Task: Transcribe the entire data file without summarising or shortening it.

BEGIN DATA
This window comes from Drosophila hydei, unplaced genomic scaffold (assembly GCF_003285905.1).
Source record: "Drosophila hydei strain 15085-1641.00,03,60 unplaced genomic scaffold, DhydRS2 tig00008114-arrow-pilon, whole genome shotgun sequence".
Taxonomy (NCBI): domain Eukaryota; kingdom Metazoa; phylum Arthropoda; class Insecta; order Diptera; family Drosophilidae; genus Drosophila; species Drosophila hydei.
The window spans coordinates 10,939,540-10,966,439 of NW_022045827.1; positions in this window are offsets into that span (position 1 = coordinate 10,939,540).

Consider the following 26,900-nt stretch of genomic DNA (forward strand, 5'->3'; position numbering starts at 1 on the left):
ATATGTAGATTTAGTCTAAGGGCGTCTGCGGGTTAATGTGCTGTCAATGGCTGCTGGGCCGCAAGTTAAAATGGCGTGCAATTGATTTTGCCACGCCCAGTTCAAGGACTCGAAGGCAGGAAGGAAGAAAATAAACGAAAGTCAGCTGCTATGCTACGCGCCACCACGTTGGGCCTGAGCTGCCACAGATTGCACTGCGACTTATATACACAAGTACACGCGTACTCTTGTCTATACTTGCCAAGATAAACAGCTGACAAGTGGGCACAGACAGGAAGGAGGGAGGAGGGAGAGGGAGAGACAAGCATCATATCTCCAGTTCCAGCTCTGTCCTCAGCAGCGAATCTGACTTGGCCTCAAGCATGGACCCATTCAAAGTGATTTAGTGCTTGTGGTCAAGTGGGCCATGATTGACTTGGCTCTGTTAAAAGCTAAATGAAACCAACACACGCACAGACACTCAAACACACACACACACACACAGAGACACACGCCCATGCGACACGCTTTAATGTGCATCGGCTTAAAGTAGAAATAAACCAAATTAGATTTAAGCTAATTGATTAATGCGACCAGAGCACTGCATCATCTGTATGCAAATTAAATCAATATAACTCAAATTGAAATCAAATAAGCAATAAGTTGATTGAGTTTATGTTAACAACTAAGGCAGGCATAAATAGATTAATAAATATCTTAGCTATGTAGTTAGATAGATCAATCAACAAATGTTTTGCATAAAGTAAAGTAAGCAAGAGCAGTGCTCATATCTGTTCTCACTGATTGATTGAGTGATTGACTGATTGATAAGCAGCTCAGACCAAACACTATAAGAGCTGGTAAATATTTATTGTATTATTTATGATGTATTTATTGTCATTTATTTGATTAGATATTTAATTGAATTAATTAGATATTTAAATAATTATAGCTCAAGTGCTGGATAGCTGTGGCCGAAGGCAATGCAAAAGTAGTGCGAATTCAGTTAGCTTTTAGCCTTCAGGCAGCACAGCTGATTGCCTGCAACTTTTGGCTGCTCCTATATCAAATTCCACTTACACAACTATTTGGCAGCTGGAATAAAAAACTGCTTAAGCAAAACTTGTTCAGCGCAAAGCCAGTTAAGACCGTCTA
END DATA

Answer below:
This window comes from Drosophila hydei, unplaced genomic scaffold (assembly GCF_003285905.1).
Source record: "Drosophila hydei strain 15085-1641.00,03,60 unplaced genomic scaffold, DhydRS2 tig00008114-arrow-pilon, whole genome shotgun sequence".
Taxonomy (NCBI): domain Eukaryota; kingdom Metazoa; phylum Arthropoda; class Insecta; order Diptera; family Drosophilidae; genus Drosophila; species Drosophila hydei.
The window spans coordinates 10,939,540-10,966,439 of NW_022045827.1; positions in this window are offsets into that span (position 1 = coordinate 10,939,540).

Consider the following 26,900-nt stretch of genomic DNA (forward strand, 5'->3'; position numbering starts at 1 on the left):
ATATGTAGATTTAGTCTAAGGGCGTCTGCGGGTTAATGTGCTGTCAATGGCTGCTGGGCCGCAAGTTAAAATGGCGTGCAATTGATTTTGCCACGCCCAGTTCAAGGACTCGAAGGCAGGAAGGAAGAAAATAAACGAAAGTCAGCTGCTATGCTACGCGCCACCACGTTGGGCCTGAGCTGCCACAGATTGCACTGCGACTTATATACACAAGTACACGCGTACTCTTGTCTATACTTGCCAAGATAAACAGCTGACAAGTGGGCACAGACAGGAAGGAGGGAGGAGGGAGAGGGAGAGACAAGCATCATATCTCCAGTTCCAGCTCTGTCCTCAGCAGCGAATCTGACTTGGCCTCAAGCATGGACCCATTCAAAGTGATTTAGTGCTTGTGGTCAAGTGGGCCATGATTGACTTGGCTCTGTTAAAAGCTAAATGAAACCAACACACGCACAGACACTCAAACACACACACACACACACAGAGACACACGCCCATGCGACACGCTTTAATGTGCATCGGCTTAAAGTAGAAATAAACCAAATTAGATTTAAGCTAATTGATTAATGCGACCAGAGCACTGCATCATCTGTATGCAAATTAAATCAATATAACTCAAATTGAAATCAAATAAGCAATAAGTTGATTGAGTTTATGTTAACAACTAAGGCAGGCATAAATAGATTAATAAATATCTTAGCTATGTAGTTAGATAGATCAATCAACAAATGTTTTGCATAAAGTAAAGTAAGCAAGAGCAGTGCTCATATCTGTTCTCACTGATTGATTGAGTGATTGACTGATTGATAAGCAGCTCAGACCAAACACTATAAGAGCTGGTAAATATTTATTGTATTATTTATGATGTATTTATTGTCATTTATTTGATTAGATATTTAATTGAATTAATTAGATATTTAAATAATTATAGCTCAAGTGCTGGATAGCTGTGGCCGAAGGCAATGCAAAAGTAGTGCGAATTCAGTTAGCTTTTAGCCTTCAGGCAGCACAGCTGATTGCCTGCAACTTTTGGCTGCTCCTATATCAAATTCCACTTACACAACTATTTGGCAGCTGGAATAAAAAACTGCTTAAGCAAAACTTGTTCAGCGCAAAGCCAGTTAAGACCGTCTA